Steven “Coal is My Worst Nightmare” Chu: Obama’s Energy Secretary Shows Deep Understanding of Biggest Issues of Our Time

 

Steven ChuIt’s been widely reported that President-elect Obama is preparing to announce his selection of Nobel Prize winning physicist Steven Chu to serve as his Secretary of Energy. The pick has been hailed by environmental groups, scientists, and even Chinese newspapers. Indeed, looking over one of his old lectures, you can get a good sense of what we have to look forward to under his tenure.





Chu is a Professor of Physics and Molecular and Cellular Biology of University of California, Berkeley and the director of the Lawrence Berkeley National Laboratory. He won a Nobel Prize in 1997 for his work on laser cooling and trapping of atoms. Most of his recent work has been concerned with the energy crisis, covering all aspects from generation to transmission and storage to consumption of electricity, as well as transportation issues.

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Much of the new coverage of his work has focused on two aspects — his statements that coal power is “his worst nightmare”, and that he is supportive of nuclear power. But a look at a seminar given by him in January of ’08 reveals a much broader area of focus and a tremendous level of understanding of the issues at hand.

Chu’s seminar opens with the severity of the global climate crisis. On this issue, his talks are often called gloomy, and the seminar fails to disappoint. It covers general aspects, such as property loss from sea level rise and increased risk of storms and wildfires, but also delves into the lesser known. Continuing at our present emissions course, he notes, would lead to California having 5 to 7 times the heat-wave mortality, the loss of 75-90% of alpine/subalpine forests, and 73-90% of the Sierra snowpack. The forest loss issue is portrayed dramatically with a photo of an endless forest of dead pines in British Columbia, killed by bark beetles that now survive there due to the milder winters. The graphics of snowpack loss are equally dire.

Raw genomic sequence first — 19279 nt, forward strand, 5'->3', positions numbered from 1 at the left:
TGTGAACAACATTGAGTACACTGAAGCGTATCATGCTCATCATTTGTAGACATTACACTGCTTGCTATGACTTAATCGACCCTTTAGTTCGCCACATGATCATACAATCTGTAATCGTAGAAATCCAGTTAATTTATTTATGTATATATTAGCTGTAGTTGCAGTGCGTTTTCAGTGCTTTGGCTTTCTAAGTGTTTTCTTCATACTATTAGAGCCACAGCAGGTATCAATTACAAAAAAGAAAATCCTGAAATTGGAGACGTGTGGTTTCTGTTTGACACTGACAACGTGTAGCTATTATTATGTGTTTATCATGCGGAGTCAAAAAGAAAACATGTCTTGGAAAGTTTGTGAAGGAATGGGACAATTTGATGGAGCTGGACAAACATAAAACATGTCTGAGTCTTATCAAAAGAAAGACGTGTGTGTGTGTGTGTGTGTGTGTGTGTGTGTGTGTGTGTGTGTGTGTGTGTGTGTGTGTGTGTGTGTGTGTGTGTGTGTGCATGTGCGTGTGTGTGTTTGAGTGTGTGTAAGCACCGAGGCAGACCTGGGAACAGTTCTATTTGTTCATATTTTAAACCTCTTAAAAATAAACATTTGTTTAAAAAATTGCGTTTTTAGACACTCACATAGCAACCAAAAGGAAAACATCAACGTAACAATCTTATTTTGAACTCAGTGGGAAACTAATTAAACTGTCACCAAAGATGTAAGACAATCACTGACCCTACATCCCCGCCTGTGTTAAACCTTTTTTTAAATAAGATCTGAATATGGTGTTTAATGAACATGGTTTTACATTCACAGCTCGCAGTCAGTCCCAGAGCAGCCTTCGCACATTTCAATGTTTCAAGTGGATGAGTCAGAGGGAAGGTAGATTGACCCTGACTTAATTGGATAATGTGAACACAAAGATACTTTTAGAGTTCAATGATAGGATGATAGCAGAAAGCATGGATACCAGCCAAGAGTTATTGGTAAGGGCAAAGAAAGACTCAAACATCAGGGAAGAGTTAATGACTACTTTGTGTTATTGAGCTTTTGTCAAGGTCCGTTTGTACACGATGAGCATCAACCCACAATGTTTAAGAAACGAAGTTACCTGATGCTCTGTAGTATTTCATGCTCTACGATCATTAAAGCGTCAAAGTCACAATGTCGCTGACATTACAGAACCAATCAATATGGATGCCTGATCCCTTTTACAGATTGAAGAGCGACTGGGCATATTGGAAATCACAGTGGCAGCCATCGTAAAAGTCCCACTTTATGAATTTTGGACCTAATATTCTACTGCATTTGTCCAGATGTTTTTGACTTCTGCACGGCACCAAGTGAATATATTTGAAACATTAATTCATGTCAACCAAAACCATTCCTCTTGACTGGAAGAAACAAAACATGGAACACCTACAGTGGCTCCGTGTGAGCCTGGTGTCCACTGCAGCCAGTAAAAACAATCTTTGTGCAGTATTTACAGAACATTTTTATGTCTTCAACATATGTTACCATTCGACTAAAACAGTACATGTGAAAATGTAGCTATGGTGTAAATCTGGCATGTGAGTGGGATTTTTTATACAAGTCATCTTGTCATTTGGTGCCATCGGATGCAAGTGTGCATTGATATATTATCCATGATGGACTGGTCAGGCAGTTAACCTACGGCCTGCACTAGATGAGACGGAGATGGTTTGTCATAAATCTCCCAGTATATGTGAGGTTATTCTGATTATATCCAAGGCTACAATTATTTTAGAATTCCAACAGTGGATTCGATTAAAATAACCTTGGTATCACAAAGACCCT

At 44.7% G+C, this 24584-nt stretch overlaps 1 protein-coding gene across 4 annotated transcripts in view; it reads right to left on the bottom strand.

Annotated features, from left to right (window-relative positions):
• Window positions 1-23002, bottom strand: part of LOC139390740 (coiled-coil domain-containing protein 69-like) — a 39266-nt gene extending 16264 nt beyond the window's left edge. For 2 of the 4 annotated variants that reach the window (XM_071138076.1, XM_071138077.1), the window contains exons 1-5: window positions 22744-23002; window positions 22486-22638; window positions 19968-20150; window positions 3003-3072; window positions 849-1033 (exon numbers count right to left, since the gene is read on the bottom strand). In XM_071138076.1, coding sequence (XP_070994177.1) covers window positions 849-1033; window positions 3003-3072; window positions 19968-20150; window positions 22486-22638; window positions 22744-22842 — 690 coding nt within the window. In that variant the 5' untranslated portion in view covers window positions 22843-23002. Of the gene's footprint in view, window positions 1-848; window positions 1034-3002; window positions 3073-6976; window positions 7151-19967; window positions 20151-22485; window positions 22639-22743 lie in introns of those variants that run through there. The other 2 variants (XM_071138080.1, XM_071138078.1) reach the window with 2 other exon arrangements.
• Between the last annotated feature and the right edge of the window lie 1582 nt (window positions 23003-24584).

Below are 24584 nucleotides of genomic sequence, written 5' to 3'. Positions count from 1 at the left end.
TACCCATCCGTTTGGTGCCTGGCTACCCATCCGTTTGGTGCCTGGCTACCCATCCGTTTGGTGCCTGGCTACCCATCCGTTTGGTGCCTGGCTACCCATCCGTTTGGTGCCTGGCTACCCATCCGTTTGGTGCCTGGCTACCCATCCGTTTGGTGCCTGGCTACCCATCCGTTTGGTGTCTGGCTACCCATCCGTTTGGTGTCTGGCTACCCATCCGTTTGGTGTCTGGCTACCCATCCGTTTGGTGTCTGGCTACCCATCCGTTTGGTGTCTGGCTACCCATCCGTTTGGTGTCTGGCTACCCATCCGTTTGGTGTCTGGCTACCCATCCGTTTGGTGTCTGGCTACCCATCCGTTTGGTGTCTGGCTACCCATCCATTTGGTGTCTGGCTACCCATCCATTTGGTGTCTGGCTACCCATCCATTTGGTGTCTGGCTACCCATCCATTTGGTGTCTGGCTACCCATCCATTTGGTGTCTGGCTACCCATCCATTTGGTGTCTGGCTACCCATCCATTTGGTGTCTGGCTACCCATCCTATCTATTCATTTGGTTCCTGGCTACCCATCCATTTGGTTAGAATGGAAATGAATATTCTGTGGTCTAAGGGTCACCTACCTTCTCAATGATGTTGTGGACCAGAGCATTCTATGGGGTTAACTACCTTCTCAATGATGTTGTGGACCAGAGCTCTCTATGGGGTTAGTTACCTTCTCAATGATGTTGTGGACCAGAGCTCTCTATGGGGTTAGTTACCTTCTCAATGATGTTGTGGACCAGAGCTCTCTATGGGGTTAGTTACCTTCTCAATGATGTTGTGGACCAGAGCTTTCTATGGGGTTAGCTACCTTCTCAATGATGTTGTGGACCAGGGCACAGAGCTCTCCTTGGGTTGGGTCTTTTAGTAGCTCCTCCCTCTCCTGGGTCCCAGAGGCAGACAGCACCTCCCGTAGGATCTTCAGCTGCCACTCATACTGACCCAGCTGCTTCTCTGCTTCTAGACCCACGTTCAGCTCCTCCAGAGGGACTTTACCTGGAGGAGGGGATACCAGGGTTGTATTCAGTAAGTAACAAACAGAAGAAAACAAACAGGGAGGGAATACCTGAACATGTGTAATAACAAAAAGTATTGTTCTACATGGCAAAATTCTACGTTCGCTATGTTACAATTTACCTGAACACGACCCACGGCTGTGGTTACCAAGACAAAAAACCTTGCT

After a brief discussion of building efficiency and how smart regulations have kept California’s electricity consumption growth nearly flat, he delves into energy supply, noting right away that without both energy storage and efficient transmission, intermittent renewables cannot make up more than 30% of the grid. He then discusses enhanced geothermal (EGS), its problems (mineral plugging of the reservoir, power requirements for circulating the water, etc), and potential solutions (such as using carbon dioxide as a working fluid). For intermittent sources, he lays out the case for the huge potential capacity of electric vehicles to store charge and even talks about how to prevent dendrites from rupturing membranes in lithium-ion batteries.